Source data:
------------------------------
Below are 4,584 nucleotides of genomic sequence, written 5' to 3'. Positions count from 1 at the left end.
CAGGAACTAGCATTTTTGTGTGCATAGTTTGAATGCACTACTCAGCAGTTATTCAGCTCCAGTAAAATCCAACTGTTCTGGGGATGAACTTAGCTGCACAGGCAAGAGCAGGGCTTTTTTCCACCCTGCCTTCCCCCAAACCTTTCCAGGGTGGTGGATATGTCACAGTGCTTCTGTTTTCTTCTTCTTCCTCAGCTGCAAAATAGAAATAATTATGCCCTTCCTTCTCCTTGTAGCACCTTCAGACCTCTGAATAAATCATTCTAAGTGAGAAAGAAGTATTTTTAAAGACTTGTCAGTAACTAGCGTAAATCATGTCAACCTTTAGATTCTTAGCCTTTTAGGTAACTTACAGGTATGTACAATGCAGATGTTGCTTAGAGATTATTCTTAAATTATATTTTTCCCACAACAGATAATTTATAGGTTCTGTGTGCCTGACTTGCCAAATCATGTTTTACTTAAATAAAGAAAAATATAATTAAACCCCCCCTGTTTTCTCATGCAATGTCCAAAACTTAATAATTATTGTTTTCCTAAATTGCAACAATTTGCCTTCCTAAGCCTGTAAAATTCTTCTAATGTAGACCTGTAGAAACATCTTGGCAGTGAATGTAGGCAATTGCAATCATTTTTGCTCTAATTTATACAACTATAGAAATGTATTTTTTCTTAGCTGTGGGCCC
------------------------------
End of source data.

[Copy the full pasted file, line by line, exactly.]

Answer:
Below are 4,584 nucleotides of genomic sequence, written 5' to 3'. Positions count from 1 at the left end.
CAGGAACTAGCATTTTTGTGTGCATAGTTTGAATGCACTACTCAGCAGTTATTCAGCTCCAGTAAAATCCAACTGTTCTGGGGATGAACTTAGCTGCACAGGCAAGAGCAGGGCTTTTTTCCACCCTGCCTTCCCCCAAACCTTTCCAGGGTGGTGGATATGTCACAGTGCTTCTGTTTTCTTCTTCTTCCTCAGCTGCAAAATAGAAATAATTATGCCCTTCCTTCTCCTTGTAGCACCTTCAGACCTCTGAATAAATCATTCTAAGTGAGAAAGAAGTATTTTTAAAGACTTGTCAGTAACTAGCGTAAATCATGTCAACCTTTAGATTCTTAGCCTTTTAGGTAACTTACAGGTATGTACAATGCAGATGTTGCTTAGAGATTATTCTTAAATTATATTTTTCCCACAACAGATAATTTATAGGTTCTGTGTGCCTGACTTGCCAAATCATGTTTTACTTAAATAAAGAAAAATATAATTAAACCCCCCCTGTTTTCTCATGCAATGTCCAAAACTTAATAATTATTGTTTTCCTAAATTGCAACAATTTGCCTTCCTAAGCCTGTAAAATTCTTCTAATGTAGACCTGTAGAAACATCTTGGCAGTGAATGTAGGCAATTGCAATCATTTTTGCTCTAATTTATACAACTATAGAAATGTATTTTTTCTTAGCTGTGGGCCC